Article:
Panhandler is arrested while working JFX exit BALTIMORE CITY

June 24, 1993|By Michael James | Michael James,Staff Writer

A woman who regularly panhandles on a Baltimore street, using signs to urge contributions for her 5-week-old baby, was arrested yesterday on charges of soliciting money from motorists, and the child was taken from her custody, police said.

Sherone Denise Carter, 25, was arrested about 3:35 p.m. at the Jones Falls Expressway's North Avenue exit ramp, where she and her husband have been panhandling rush-hour traffic since October.

Ms. Carter had walked out into southbound traffic stopped at a red light in the 1900 block of Mount Royal Terrace to solicit money from motorists when Officer Jim Holford spotted her.

Officer Holford said Ms. Carter's daughter, Justarr Zawada Carter, was in a stroller on the nearby sidewalk, being watched by a stranger while her mother went to beg the motorists.

The officer arrested Ms. Carter on a charge of solicitation on roadways, a misdemeanor violation of a statute prohibiting anyone from walking on a roadway to solicit "a ride, employment or business," according to the city code.

Social services officials were notified about the child, and they took her into protective custody, police said. A charge of child neglect may be filed later, pending an investigation by the Baltimore Department of Social Services, police said.

Ms. Carter, who lists her address as the North Avenue Motel in the 100 block of W. North Ave., was being held last night at the Women's Detention Center. Her husband, Christopher Carter, 26, has been jailed since last week at the Baltimore City Detention Center on charges of solicitation on roadways and nonpayment of child support, police said.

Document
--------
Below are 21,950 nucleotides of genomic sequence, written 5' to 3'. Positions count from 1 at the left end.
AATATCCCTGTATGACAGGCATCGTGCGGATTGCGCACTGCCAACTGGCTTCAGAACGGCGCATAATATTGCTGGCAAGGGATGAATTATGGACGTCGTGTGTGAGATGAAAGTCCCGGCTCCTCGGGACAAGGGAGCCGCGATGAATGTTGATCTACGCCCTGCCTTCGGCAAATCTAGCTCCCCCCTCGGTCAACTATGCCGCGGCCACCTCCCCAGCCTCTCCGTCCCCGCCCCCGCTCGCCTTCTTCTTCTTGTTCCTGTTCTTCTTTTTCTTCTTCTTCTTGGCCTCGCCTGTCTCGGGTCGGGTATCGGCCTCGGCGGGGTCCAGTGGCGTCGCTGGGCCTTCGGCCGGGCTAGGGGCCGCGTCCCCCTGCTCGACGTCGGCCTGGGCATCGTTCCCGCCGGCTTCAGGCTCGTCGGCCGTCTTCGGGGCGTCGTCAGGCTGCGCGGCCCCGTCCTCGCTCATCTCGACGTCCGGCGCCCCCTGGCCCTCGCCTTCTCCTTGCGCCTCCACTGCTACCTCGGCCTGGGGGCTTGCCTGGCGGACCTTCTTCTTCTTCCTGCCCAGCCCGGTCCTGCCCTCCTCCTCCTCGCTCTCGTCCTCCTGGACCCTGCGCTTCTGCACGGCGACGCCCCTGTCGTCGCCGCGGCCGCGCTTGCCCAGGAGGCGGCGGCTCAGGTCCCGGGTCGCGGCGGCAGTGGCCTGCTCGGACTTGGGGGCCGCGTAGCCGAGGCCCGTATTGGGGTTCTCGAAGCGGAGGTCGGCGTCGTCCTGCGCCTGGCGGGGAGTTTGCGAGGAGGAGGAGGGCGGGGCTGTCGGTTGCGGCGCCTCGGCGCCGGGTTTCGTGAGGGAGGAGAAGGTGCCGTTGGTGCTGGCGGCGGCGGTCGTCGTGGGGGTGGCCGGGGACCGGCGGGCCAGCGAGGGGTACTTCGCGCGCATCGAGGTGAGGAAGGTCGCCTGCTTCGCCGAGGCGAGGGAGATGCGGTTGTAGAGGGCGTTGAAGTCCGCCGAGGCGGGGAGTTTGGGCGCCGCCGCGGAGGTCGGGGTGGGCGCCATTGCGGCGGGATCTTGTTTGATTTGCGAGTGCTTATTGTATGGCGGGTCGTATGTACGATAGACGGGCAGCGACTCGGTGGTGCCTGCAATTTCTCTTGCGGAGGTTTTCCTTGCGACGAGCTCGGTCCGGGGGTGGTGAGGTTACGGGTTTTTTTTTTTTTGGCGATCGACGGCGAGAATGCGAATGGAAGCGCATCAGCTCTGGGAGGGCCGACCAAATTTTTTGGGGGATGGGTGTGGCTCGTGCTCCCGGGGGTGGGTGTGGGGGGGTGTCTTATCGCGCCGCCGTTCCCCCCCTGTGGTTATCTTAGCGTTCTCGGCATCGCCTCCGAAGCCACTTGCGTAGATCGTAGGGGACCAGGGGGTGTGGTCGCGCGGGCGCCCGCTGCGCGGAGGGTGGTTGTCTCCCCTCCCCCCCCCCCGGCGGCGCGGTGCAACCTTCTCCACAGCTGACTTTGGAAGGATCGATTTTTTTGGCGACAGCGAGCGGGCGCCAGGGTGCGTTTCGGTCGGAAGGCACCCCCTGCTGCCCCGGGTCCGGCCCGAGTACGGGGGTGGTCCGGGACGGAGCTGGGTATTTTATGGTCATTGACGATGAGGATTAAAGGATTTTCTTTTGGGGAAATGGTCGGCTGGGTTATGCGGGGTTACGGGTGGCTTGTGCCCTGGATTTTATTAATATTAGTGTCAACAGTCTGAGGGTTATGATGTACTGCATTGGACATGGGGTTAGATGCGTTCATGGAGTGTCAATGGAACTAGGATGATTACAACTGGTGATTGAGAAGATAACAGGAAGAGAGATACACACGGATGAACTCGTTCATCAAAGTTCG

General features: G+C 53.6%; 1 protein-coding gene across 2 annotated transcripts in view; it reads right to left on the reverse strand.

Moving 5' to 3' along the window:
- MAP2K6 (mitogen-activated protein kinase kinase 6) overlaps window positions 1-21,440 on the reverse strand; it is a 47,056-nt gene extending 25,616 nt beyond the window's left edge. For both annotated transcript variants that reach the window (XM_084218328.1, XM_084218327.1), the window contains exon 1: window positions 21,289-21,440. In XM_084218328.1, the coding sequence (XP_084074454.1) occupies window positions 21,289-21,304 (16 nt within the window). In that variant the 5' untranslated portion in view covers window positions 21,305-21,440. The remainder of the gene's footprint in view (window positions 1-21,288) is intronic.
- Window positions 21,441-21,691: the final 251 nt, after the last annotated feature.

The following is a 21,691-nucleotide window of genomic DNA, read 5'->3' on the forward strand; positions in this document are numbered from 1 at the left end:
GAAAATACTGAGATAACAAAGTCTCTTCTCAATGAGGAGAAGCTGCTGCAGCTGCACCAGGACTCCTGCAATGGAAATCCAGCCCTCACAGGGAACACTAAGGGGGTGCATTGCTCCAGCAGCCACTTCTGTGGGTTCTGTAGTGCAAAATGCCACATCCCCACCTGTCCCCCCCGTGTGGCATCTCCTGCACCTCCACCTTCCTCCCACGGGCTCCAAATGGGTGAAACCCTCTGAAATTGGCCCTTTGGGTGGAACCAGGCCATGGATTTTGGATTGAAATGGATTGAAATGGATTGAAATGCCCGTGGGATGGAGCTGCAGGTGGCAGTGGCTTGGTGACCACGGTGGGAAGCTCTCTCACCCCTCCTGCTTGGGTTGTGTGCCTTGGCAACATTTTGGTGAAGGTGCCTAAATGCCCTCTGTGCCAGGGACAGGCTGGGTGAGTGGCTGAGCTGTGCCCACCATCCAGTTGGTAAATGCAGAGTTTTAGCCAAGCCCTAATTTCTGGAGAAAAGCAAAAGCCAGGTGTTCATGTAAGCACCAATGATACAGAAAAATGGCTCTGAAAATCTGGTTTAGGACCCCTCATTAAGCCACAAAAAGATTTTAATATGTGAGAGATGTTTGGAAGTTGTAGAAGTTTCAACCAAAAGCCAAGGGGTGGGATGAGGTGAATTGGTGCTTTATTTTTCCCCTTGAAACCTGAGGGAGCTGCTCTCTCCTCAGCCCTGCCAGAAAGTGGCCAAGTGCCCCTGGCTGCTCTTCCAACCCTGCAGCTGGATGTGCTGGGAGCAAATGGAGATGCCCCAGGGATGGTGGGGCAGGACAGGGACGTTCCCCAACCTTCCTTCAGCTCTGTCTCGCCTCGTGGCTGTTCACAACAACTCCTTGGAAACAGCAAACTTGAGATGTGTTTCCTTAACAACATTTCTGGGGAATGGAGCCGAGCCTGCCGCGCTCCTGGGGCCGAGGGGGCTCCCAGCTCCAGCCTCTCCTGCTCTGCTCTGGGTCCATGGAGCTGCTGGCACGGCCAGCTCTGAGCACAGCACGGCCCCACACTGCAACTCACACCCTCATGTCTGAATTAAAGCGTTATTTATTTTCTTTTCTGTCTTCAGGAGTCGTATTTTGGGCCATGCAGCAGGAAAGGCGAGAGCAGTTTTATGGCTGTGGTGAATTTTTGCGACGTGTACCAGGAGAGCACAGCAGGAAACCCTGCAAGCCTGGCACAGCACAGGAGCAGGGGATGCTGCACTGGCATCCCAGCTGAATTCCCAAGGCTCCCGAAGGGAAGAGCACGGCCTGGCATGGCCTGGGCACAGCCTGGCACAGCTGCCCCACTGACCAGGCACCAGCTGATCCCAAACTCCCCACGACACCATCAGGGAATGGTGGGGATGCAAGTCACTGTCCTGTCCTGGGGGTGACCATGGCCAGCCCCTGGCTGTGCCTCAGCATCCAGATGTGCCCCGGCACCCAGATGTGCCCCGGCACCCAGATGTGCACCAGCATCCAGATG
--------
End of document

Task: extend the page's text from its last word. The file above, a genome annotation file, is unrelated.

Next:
The arrests of the Carters, who were recently featured in an article in The Sun about panhandlers, are not their first. Officer Holford said he has now arrested Ms. Carter twice on the solicitation charge and Mr. Carter three times. The first time he arrested Ms. Carter, the officer said, he never formally filed a charge because she was pregnant and it seemed counterproductive. But yesterday, he said, he had no choice.

"I've had complaints from motorists [about Ms. Carter and her husband]. I've had several people tell me they pose a danger, and they really do. There's heavy traffic in that area. It's really the exit ramp off I-83," Officer Holford said.

"People really don't like being approached in their cars. I've tried to warn her on several different occasions, but it's just become too much of a problem," the officer said.

The Carters said in a previous interview that they make up to $80 a day on Mount Royal Terrace.

In the months before their baby was born, the couple panhandled with handwritten signs playing up Ms. Carter's pregnancy. Since the baby's birth on May 17, Mr. Carter had carried a new sign, saying, "Please help me support my wife and infant daughter."

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